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So I have just recently graduated with my undergraduate degree. I had a really great undergraduate career. I started off pretty roughly in undergrad due to family issues but was able to then grow as an academic. I excelled and did well in my classes and was even inducted into the honor society for my major. A semester before my final semester in undergrad I was kicked out of my house because my parents found out that I was gay. This really shook me and it affected my grades in my last semester. I ended up graduating with a 2.8 GPA when I had a 3.0 before and was planning and trying to raise that. While I was in undergrad I was heavily involved and held various leadership positions and was well known on my campus for being someone who works hard.

Now since I was so well known one of my professor recommended me to apply for a Masters program with the same university that I completed my undergrad with. I was recommended to the program by my professor and was contacted by that department. Since I was so eager to continue my education I applied and was accepted with some scholarships. The only thing is this Masters programs is in an area that I can do well in and have some interest, I would rather study something else. But since this was basically my only option especially so late in the year already I took and applied. All the other deadlines ti places have passed and I wouldn't even be considered.

My question is in order to be accepted into a Masters program of my choice, with an assistantship or fellowship that would pay for me to go, should I do a year in this Masters program and work hard and get high marks then look to transfer to somewhere else? Will having a graduate level GPA help me to prove that I am ready for graduate programs, will having that high level graduate GPA show that my low undergrad GPA was only due to the external misfortunate that happened to me. Will this help to show that I am hard working and serious about my academic career?

Or would it be more beneficial for me to focus on getting a job, work hard in my job and work on writing publications and conducting research that I can present at conferences and hopefully get published to improve my academic resume that way. So this way I would still be improving my academic resume but outside of the classroom.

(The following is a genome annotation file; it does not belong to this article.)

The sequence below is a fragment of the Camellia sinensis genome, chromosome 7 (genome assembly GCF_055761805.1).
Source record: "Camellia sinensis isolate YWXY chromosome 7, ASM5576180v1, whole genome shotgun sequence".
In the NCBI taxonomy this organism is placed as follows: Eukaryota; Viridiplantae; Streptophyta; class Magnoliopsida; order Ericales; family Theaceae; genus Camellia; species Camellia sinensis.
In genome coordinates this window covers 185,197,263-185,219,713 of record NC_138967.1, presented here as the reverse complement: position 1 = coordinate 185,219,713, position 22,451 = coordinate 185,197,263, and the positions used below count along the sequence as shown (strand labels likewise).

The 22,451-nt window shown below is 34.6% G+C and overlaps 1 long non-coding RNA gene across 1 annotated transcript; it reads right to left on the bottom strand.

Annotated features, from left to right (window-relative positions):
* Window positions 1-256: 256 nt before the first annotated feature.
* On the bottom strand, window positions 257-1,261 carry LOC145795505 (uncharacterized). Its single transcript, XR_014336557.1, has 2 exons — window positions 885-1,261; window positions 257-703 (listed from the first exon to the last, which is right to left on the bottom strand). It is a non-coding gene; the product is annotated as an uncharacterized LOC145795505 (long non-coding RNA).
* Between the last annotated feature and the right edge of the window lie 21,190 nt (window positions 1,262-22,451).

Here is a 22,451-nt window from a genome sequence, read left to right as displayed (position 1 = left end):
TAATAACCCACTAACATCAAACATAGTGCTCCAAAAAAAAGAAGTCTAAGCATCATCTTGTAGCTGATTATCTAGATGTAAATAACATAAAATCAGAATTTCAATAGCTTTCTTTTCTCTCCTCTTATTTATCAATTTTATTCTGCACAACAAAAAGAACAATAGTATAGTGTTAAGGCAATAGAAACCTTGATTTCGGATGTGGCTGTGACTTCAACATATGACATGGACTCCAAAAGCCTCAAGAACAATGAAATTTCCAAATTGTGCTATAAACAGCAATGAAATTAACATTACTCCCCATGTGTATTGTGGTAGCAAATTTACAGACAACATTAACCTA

Which would be more beneficial for me to do in order to be able to apply and get accepted in my program of choice will full funding preferably?

I'm really torn over this and just want to do what's best in order for me to continue with my academic career and pursue what I love learning.

[I am studying communication/media studies - I am in the humanities / social sciences field - not a med or engineering or business student just to clarify in case that helps to understand my questions more.]

  • Can you please remove personal remarks and condense into a specific question? – Scientist Jul 8 at 13:33
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If you want an academic career then a job is going to get you farther away, not closer to your goal. You seem to have a pretty good offer from your local place that gives you a way to improve your profile for further study. It is worth considering, at least.

If your GPA is on a 4.0 scale, it seems low, so the current offer is especially valuable.

But, an academic career in the humanities is going to be a bit of a struggle, due simply to supply/demand/economics. You will need to position yourself well and keep your options open.

I would suggest that you both bring up your GPA, learn lots of good stuff, get a bit of a start in research in your field and, most important, become a great writer. Being able to write will give you flexibility both in academia and elsewhere.

The faith that your professor has in you is currently a gigantic asset. Don't let it go away.

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